He was a griper and a plotter who frequently clashed with those around him. After the Mitla Pass battle, during the Sinai Campaign, he suffered accusations from paratroops commanders, trial-by-friend style. As a member of the General Staff, on one occasion most of the generals, one after another, attacked him for uncollegial behavior and for using the press to besmirch them. Sharon left the room in a huff, asking: "What's this, friends telling on Arik?"

As a cabinet member, newspapers reported almost weekly on his clashes with other ministers. After the Lebanon War, when he was summoned before the Kahan Commission, which examined Israeli responsibility for the Sabra and Chatila massacres, he accused Begin of not backing him up.

Sharon failed to develop harmonious relations with colleagues; he thought they envied his skills and were trying to keep him in check. His promotion in the army had been slow, and his political career was very bumpy. He ascribed this pace to external harassment, not his own conduct. He always believed he did not receive the glory and recognition he deserved, and that he was the victim of ambushes by rivals. He compensated himself by limitless overeating and by creating a tight circle of fans before whom he would scheme his plans and express his critical opinion of the country's civilian and military leaders.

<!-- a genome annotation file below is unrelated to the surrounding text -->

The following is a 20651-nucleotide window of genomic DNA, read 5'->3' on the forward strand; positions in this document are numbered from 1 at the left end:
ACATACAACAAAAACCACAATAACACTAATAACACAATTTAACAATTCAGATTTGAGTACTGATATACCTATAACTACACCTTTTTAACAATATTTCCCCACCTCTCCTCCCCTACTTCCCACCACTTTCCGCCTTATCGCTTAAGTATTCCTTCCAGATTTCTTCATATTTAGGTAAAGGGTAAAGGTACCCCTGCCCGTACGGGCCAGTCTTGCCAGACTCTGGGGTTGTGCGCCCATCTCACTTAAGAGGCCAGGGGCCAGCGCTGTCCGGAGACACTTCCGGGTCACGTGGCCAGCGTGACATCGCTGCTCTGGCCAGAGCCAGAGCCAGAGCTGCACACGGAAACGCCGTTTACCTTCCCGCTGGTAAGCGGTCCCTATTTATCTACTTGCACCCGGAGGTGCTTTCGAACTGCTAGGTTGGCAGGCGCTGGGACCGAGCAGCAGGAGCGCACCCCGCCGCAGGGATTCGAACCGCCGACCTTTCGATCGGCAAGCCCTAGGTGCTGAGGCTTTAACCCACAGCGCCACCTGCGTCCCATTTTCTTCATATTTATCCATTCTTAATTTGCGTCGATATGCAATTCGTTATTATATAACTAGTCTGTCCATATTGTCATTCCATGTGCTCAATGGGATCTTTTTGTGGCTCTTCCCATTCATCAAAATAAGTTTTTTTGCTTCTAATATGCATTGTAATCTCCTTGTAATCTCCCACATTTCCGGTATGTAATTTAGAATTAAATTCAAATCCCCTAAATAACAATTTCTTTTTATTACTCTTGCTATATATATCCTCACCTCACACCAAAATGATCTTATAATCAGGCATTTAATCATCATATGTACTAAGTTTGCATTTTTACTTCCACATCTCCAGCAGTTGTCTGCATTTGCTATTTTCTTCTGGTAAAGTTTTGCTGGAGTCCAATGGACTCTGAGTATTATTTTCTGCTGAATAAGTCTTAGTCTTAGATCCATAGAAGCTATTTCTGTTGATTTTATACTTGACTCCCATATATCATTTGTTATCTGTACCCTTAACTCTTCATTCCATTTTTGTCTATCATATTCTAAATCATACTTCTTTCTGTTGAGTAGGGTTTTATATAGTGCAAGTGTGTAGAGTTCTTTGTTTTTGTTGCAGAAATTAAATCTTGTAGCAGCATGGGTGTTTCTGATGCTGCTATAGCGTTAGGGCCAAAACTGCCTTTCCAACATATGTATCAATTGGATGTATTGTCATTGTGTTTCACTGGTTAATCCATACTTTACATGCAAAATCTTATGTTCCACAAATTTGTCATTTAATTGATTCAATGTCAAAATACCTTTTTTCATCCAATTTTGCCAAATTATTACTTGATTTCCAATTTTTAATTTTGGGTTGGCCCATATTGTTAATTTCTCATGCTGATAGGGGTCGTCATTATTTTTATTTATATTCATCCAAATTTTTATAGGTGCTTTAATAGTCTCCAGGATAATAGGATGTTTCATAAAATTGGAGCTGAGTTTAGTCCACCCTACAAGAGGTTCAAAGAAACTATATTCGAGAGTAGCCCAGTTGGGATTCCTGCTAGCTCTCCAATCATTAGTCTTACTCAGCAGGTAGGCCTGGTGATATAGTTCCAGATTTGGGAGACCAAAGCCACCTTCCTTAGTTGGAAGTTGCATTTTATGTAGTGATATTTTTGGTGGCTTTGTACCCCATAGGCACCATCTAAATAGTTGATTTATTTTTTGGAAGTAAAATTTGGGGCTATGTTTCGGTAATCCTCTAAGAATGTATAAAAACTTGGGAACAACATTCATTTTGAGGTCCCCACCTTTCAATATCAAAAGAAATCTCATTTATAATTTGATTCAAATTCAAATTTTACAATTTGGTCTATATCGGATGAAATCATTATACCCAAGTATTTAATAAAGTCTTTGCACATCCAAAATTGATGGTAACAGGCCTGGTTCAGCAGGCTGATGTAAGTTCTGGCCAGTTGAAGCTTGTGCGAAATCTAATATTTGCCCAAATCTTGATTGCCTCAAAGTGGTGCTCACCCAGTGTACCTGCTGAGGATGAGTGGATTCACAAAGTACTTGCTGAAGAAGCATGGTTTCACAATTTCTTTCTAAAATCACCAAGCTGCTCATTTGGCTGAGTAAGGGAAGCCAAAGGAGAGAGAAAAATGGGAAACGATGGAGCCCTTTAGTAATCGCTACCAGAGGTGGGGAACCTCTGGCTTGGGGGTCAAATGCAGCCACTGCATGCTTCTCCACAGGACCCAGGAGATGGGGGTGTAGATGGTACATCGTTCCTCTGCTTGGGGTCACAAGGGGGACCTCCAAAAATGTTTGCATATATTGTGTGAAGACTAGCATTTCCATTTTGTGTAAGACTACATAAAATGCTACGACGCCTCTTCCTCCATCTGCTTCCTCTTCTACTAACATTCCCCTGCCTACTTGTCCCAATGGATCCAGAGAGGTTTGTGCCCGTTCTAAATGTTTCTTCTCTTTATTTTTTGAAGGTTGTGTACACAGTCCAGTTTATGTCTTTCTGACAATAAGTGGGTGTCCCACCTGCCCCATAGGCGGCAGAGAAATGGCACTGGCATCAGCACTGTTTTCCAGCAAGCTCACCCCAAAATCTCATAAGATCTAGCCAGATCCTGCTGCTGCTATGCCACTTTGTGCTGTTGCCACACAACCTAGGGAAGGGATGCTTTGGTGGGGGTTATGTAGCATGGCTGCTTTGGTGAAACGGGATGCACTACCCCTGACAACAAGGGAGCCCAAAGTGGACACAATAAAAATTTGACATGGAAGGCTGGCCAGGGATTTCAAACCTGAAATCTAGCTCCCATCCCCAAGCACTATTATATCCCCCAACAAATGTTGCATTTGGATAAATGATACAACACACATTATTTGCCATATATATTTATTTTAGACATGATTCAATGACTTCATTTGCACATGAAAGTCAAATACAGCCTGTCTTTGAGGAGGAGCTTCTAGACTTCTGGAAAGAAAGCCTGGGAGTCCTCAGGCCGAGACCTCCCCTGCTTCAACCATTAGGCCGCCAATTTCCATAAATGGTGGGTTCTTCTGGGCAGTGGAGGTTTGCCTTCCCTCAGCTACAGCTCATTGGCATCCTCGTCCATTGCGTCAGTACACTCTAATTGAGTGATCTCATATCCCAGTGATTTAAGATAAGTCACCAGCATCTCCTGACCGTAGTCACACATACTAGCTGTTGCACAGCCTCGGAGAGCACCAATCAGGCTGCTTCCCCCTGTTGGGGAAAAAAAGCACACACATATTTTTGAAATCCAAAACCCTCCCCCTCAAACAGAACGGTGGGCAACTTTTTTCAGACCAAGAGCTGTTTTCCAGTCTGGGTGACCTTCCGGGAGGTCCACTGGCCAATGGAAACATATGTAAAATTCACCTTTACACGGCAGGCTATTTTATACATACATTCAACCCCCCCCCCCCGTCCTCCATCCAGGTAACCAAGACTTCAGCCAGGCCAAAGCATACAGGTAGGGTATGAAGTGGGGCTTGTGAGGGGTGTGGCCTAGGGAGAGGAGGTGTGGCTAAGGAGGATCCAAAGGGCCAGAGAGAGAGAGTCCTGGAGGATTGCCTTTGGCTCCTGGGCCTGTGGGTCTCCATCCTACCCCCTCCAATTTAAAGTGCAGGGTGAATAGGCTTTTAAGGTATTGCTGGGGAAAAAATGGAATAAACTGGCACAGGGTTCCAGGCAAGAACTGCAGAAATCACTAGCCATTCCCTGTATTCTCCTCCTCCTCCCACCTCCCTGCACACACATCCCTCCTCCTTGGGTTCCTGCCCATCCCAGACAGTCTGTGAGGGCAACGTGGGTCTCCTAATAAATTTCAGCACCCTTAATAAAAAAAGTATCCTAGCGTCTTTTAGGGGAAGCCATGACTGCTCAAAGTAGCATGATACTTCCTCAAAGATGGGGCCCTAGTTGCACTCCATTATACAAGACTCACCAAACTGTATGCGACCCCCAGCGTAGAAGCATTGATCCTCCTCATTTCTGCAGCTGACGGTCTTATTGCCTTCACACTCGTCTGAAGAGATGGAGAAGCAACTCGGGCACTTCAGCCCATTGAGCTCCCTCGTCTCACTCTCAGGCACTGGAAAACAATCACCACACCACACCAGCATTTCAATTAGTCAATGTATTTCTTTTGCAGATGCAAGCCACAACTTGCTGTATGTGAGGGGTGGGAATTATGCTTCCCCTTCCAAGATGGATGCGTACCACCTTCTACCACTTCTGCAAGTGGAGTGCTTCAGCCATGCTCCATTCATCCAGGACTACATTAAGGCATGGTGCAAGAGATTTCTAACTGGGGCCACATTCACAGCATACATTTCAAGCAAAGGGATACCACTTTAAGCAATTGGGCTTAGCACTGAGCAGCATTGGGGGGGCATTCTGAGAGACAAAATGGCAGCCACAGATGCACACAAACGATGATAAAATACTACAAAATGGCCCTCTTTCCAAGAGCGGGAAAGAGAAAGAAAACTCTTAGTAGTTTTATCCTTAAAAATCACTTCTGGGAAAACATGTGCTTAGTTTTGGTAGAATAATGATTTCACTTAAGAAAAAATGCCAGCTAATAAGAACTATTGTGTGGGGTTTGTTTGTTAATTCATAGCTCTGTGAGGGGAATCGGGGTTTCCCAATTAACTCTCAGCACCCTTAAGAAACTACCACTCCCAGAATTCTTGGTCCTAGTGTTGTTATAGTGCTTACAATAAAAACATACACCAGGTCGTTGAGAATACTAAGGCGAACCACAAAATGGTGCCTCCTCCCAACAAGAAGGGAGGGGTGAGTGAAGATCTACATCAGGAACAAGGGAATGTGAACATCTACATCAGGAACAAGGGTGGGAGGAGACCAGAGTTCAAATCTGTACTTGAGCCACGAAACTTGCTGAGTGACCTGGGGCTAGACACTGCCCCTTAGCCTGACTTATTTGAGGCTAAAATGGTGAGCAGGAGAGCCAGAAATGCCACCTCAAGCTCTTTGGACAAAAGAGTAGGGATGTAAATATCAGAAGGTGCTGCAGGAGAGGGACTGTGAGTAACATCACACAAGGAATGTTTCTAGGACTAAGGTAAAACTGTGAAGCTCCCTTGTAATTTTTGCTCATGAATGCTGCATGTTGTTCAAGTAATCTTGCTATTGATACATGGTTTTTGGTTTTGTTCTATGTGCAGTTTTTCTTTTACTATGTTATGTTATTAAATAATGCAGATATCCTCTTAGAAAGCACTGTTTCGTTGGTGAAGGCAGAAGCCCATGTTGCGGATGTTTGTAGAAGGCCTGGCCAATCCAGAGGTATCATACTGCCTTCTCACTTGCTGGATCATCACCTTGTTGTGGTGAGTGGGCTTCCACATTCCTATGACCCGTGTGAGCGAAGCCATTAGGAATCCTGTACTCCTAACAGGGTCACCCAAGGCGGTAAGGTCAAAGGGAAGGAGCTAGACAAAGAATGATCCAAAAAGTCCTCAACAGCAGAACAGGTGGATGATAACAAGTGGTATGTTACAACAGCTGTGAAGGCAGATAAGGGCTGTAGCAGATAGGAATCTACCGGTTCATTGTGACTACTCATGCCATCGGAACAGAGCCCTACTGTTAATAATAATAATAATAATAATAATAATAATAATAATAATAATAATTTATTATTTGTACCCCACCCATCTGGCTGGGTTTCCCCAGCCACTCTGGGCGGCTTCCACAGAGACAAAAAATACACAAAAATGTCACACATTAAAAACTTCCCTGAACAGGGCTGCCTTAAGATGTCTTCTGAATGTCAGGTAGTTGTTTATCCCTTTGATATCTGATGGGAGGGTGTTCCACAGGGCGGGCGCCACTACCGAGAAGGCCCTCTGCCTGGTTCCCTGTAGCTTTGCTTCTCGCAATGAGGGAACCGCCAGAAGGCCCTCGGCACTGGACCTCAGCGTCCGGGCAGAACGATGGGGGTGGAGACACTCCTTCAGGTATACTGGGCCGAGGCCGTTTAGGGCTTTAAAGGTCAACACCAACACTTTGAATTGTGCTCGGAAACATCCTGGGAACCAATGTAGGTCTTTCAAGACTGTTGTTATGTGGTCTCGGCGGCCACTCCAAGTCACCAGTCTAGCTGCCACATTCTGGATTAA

The 2001 elections got him what he wanted: He became prime minister, the most powerful position in Israel. Satisfaction was his at last: From a leper he became the beloved father of the whole country. From being persona non grata in the world's living rooms, he became a welcome and intriguing guest worthy of red-carpet treatment. From an officer and politician who chased after reporters, he became the most sought-after media subject. He was completely

legitimized and grew more at peace.

He came to realize that what you see from here, you don't see from there. The prime ministership not only gave him a chance to see the country's needs from a broad perspective, but also to enjoy the pampering warmth of being a popular leader upon whom the people are relying. His departure from the political stage leaves behind a country in leadership chaos.